In July, I look forward to a church ‘fun day’; a joint work’s retirement and leaving do; breaking up for the summer and my holiday to the Amalfi Coast. Also, hopefully, more reading!

What did you do and read in June? What are your plans for July?

New Read: Agatha Raisin and the Terrible Tourist

Near the end of May, I was in the mood for an easy, comforting read, so I reached for Agatha Raisin and the Terrible Tourist by M. C. Beaton, the sixth book in Beaton’s long-running, cosy-crime series. While each book is a self-contained mystery, there is the continuing character arc for Agatha running through them all, therefore I recommend checking out the first book, Agatha Raisin and the Quiche of Death, if you’re unfamiliar with the series.

Our smart dressing, retired-PR executive Agatha Raisin, having been spurned at the alter, leaves the sleepy Cotswold village of Carsely in hot pursuit of her fleeing fiancé James Lacey to Northern Cyprus, where they had planned to honeymoon. Instead of the passionate reunion in the sun she had hoped for though, Agatha ends up playing a pathetic game of cat and mouse with the irritated James. Until they are both awkwardly thrown together by the murder of obnoxious British tourist, Rose Wilcox in a disco. Can they put aside their troubles to solve this mystery, especially as Agatha’s life seems to be in danger?

Our poor Agatha is at her most cringeworthy in this book, as she pathetically chases after James. I’ve never particularly liked him because he was always distant but now he is down-right cold and quite callous. I really felt for the heartsore Agatha, especially as she is far away from the support of her good friends and is instead surrounded by an odious group of British tourists – Anyone of which could be the murderer, who is trying to bump her off next. So I was thankful for the return of the dapper Sir Charles Fraith (from the Walkers of Dembley mystery), as a much needed friendly face, ally and a second love interest for Agatha.

With all of this emotional turmoil for Agatha and with the mystery taking place miles away from the usual, charming setting of Carsely, this was a little less comforting read for me. Agatha’s amateur investigation is as eccentric and bumbling as ever, but there is a more darker sense of urgency with the attempts on Agatha’s life and the lack of support and protection from James. In fact, James is almost as much use as a chocolate tea-cup! Fortunately, we have the well-meaning, if not always useful, support of Sir Charles and his rakish, bill-dodging antics to make us smile.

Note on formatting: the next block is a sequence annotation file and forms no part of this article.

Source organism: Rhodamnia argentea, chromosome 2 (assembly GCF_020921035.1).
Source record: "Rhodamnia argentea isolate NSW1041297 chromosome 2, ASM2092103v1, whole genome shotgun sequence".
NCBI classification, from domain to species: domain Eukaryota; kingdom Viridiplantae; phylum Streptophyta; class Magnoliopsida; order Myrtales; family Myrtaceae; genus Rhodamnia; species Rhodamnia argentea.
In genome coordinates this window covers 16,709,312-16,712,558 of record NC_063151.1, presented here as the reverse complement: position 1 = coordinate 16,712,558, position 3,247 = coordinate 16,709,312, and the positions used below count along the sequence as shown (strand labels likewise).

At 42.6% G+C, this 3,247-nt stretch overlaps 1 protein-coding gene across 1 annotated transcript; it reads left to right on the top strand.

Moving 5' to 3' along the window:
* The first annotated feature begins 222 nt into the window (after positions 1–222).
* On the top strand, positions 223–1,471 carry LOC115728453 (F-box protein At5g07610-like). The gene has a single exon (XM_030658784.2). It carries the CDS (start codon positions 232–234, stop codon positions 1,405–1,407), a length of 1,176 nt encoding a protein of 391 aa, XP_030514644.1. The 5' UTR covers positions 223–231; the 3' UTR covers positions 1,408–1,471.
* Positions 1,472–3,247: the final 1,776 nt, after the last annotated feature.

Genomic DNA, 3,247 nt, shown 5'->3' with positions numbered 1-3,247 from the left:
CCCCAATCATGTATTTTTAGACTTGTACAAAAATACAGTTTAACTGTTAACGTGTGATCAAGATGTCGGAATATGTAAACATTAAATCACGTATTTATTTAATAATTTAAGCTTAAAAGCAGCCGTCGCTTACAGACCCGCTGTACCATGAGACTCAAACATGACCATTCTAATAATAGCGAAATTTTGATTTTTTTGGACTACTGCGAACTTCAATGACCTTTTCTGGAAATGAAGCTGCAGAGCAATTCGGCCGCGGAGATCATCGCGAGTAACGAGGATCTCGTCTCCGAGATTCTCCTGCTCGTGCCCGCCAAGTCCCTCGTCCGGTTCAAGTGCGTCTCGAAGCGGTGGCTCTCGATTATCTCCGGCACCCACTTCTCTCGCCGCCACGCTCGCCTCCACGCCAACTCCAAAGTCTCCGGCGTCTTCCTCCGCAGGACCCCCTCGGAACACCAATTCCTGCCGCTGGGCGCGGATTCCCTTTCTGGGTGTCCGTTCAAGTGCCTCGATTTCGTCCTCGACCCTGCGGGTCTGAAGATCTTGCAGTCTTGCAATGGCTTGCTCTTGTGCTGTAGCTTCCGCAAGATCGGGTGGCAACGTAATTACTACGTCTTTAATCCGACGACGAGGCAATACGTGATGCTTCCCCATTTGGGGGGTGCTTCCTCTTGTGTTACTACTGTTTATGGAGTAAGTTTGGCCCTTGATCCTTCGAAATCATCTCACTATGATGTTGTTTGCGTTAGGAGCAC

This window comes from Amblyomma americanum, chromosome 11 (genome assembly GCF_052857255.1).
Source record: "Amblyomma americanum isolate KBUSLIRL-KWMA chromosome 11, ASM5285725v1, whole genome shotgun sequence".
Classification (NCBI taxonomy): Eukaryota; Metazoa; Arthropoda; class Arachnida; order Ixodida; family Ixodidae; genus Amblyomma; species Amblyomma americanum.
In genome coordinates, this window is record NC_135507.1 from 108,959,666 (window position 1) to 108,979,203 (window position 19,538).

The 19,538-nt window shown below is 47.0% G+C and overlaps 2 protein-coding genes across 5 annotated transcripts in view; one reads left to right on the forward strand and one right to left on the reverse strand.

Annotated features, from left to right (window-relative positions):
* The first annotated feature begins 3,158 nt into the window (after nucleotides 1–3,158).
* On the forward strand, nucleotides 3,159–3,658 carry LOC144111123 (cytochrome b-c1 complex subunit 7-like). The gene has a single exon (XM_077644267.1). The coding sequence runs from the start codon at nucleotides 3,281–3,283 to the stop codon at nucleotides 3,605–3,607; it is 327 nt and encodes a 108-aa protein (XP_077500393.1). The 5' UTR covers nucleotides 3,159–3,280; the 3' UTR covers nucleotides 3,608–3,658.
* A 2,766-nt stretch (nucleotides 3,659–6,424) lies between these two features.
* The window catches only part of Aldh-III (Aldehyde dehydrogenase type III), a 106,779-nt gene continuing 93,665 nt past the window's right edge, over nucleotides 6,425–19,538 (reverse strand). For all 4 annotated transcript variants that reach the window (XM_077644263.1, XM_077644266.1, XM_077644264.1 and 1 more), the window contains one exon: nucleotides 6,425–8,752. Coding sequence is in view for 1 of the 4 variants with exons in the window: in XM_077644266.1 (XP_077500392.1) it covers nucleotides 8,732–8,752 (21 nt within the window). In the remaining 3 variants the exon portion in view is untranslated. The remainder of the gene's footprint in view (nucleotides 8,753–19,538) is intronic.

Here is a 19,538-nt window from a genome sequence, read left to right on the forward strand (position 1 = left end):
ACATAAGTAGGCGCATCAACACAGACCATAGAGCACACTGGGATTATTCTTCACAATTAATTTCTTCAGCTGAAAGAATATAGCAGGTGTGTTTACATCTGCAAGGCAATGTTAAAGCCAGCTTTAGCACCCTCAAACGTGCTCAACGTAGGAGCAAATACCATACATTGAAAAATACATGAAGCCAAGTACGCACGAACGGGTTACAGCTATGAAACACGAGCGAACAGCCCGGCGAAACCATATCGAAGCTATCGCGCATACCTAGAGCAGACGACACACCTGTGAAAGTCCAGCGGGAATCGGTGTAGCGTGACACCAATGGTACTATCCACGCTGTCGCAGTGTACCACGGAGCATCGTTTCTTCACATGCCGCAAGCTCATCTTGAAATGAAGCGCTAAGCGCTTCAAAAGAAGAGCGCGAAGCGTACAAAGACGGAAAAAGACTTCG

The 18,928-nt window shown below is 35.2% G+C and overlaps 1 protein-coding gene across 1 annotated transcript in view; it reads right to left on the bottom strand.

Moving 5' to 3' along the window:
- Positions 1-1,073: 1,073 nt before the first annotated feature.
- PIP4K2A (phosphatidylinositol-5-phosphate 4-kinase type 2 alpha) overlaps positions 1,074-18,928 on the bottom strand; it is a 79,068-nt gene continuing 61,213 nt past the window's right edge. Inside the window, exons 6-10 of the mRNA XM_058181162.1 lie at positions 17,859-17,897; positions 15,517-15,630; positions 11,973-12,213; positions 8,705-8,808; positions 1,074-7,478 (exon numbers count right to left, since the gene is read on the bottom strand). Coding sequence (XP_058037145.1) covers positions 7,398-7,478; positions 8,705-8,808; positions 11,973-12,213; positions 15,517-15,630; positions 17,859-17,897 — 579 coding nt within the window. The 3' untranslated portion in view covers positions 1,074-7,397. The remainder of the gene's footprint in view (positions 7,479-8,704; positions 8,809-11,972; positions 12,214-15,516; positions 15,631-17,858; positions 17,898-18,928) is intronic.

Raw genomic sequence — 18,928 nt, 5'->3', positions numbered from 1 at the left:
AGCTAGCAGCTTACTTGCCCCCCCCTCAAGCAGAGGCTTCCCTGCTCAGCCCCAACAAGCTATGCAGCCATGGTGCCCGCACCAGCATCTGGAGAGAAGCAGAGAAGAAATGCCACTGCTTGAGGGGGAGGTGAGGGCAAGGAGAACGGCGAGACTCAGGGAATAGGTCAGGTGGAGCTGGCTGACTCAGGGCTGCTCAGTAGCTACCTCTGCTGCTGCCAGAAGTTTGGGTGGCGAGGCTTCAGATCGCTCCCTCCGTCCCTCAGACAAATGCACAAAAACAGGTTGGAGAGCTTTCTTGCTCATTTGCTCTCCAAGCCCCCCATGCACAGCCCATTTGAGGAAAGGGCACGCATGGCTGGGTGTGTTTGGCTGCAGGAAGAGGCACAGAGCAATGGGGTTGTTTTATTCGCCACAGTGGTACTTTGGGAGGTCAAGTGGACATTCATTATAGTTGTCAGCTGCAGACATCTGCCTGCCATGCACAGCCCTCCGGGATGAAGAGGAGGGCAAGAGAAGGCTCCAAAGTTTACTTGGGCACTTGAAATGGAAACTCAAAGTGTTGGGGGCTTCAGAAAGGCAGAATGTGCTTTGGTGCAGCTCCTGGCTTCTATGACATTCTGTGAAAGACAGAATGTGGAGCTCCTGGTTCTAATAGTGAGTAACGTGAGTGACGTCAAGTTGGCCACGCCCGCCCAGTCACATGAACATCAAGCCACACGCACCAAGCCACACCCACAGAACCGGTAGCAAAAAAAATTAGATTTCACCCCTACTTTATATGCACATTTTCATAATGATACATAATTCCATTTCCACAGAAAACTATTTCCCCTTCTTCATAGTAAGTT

While perhaps not quite as comforting as previous instalments in the series, Agatha Raisin and the Terrible Tourist is another quick, easy and fun cosy-crime. At first I thought this was a re-read, however the further I got into the twists and turns, I had no idea what was coming. So either my memory is worse than I thought or I never actually read/finished this. Next up is Agatha Raisin and the Wellspring of Death. Good read.

Have you read this? Have you read any other cosy-crime recently?

New Read: By Sword and Storm

Back in 2016, I read Turn of the Tide and A House Divided from Margaret Skea’s wonderful historical series about Adam Munro and his family during the reign of James VI of Scotland in the early 16th century. With a bloody clans feud, betrayal, loss and a witch trial, I was hooked and both books made it onto my 2016 list of top ten books of the year. So I’m sure you can imagine it was a hard wait for the 2018 release of the eagerly-anticipated third volume, By Sword and Storm.

At the beginning of this book, we re-join Adam and Kate Munro, and their children Robbie, Maggie and Ellie, now they have all fled Scotland and taken refuge in France. Kate and the girls are settled with Madame Picarde at her  farmstead in Cayeux. While Adam and Robbie are both serving in the Scots Gardes to the French king, Henry IV. The year is 1598 – The French Wars of Religion are drawing to an end and Henry introduces the Edict of Nantes, which establishes religious freedom in all but Paris.

For the exiles, the edict and Kate’s unexpected pregnancy symbolise a new start, free from their past troubles and persecution, despite their lingering home-sickness for Scotland and their friends: the Montgomeries. After suffering so much hardship, I truly wanted to see the Munros find some peace; but of course if they did, that early on the book anyway, there wouldn’t be a book! Instead, when Adam bravely foils an attempt on the French king’s life, the whole family are called from the quiet of Cayeux to Henry’s glittering court in bustling Paris.